News Release

Church Represented at a very different National Service Of Remembrance

With the national terrorist threat level raised to severe and the second lock-down starting just days beforehand, it had been uncertain whether the Remembrance service at the Cenotaph in Whitehall would go ahead this year. However, following the instruction of Her Majesty the Queen, the service was conducted as usual - albeit with heightened security measures and social distancing in place.

The number of people attending the service was reduced due to the need to comply with social distancing guidelines. The Royal Family, Members of Parliament and the faith and belief communities attended as usual but there were fewer Commonwealth country representatives due to the need for everyone to stand at a safe distance from one another. Jane Elvidge was pleased to be able to represent The Church of Jesus Christ of Latter-day Saints at this year’s remembrance service.

National Service Of Remembrance - Cenotaph 2020
National Service Of Remembrance - Cenotaph 2020. Jane Elvidge on the right.© 2020 by Intellectual Reserve, Inc. All rights reserved.

Prior to the service, members of the faith communities were able to spend a few “socially distanced” minutes together to share experiences of how worship services have been impacted by Covid-19. Mr Rajnish Kashyap, General Secretary of the Hindu Council in the UK explained how he and other members of an inter-faith committee had worked tirelessly to ensure that religious services were able to be held once lock-down restrictions started to be lifted in the summer. It was interesting to compare common concerns about the effect of the pandemic on major religious services this year, in particular how those of the Muslim faith weren’t able to celebrate Eid, and how Diwali and Christmas will be impacted for those of the Hindu and Christian faiths. We were all hopeful for the future and being able to resume our worship services again in the normal way.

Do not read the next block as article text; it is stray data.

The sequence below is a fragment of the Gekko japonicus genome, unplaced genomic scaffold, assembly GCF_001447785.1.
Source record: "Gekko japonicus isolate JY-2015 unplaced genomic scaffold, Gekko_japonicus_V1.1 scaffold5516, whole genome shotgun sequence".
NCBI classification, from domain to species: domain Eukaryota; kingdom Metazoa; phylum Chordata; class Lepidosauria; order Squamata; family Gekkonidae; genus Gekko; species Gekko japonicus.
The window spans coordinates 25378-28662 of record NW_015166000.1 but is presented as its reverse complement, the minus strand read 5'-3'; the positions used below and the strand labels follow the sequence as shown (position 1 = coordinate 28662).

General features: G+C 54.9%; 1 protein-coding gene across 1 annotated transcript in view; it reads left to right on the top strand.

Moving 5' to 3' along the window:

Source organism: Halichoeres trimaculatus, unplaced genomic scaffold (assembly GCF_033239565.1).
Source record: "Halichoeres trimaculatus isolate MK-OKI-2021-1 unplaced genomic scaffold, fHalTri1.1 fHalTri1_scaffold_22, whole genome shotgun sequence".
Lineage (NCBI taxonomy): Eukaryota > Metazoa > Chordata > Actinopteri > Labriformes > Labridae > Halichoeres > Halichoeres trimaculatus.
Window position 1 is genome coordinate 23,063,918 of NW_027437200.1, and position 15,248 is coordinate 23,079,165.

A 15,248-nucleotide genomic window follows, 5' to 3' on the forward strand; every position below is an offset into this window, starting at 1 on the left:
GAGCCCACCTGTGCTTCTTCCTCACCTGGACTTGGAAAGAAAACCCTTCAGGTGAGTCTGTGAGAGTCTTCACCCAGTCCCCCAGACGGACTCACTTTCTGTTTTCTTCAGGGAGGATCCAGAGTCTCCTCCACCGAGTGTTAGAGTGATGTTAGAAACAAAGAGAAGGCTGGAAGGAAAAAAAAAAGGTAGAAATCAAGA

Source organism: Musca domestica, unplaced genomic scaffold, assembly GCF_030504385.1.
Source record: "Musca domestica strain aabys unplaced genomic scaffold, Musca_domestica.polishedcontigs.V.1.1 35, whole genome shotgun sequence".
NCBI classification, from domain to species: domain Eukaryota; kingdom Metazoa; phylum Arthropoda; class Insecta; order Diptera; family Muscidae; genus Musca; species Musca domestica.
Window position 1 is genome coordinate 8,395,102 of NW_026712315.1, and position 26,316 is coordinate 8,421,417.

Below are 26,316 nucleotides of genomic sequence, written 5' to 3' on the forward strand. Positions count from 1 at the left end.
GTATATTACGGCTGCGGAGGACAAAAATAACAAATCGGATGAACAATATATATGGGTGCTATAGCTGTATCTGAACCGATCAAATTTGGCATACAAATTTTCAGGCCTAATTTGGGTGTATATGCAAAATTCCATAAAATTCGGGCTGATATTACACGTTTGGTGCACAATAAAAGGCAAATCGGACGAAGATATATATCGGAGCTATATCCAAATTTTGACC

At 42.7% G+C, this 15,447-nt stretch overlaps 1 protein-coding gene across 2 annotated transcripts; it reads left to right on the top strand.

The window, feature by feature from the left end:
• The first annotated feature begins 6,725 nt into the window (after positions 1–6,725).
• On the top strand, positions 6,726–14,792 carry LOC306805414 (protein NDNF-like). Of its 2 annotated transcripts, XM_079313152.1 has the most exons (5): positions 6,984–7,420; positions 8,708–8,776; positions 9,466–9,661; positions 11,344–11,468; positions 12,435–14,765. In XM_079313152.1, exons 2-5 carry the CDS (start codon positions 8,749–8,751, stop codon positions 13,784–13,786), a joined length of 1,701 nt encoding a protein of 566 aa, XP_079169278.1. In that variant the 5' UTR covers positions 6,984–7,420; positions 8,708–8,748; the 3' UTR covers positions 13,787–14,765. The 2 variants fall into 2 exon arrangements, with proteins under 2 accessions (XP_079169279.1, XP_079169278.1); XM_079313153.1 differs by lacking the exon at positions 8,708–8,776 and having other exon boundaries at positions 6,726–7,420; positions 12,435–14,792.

The Remembrance service started with canon fire that made the ground shake, followed by the bells of Big Ben at 11am. During the two minute silence which followed, all were encouraged to remember those who gave their lives serving their country either during the two World Wars or in other more recent conflicts. Attendees then joined together to pray and sing in a shared moment of unity and solidarity. The words of the hymn “O God our help in ages past” which was sung remain as relevant today as when they were written in 1708. In the last verse we are reminded that God is “our hope for years to come” and “our guard while troubles last”. Those attending were also able to show appreciation for our Queen who addressed the nation at the start of the Coronavirus pandemic. During her speech she said that “We will succeed - and that success will belong to every one of us. Jane said, “It seemed very fitting that we were able to pay tribute to her majesty today.”

It was good to reflect on how we have been brought together as a nation this year through the Covid pandemic and how our common suffering and restrictions have made us more aware of one another. Although the current pandemic has not resulted in as many deaths as the first and second world wars, it is causing considerable hardship and suffering worldwide. Perhaps as a result of not being able to be with our loved ones in the hospital, especially at the end of their lives, we are now better able to understand how it must have been to lose a loved one on a battlefield - where they were alone and unable to be supported by their family in their hour of need and suffering.

Let's hope that in the year ahead as we continue to battle against Covid-19, we can be united as members of our communities and ensure that we are doing our part to help those around us who are suffering. As we continue to “look outward” we can do our part to build on the amazing work that has been done on our behalf by all those service personnel who have made such brave sacrifices for us and those who continue to do so.

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